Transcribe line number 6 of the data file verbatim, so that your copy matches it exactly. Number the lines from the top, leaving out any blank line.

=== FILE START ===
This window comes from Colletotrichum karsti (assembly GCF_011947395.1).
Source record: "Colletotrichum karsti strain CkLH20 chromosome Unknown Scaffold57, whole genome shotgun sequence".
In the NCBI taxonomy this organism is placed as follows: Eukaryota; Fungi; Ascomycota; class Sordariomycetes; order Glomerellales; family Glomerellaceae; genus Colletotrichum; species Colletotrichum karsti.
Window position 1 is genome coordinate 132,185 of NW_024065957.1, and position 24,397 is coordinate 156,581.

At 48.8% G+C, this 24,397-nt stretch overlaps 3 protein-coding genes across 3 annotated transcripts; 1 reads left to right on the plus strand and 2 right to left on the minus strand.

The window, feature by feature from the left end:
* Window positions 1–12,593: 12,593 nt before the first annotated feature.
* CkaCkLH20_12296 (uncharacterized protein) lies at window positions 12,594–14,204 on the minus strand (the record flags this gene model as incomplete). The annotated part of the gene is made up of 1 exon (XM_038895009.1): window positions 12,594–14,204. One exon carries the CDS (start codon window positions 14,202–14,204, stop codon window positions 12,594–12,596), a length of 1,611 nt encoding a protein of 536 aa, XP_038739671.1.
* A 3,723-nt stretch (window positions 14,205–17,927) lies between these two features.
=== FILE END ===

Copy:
The window, feature by feature from the left end: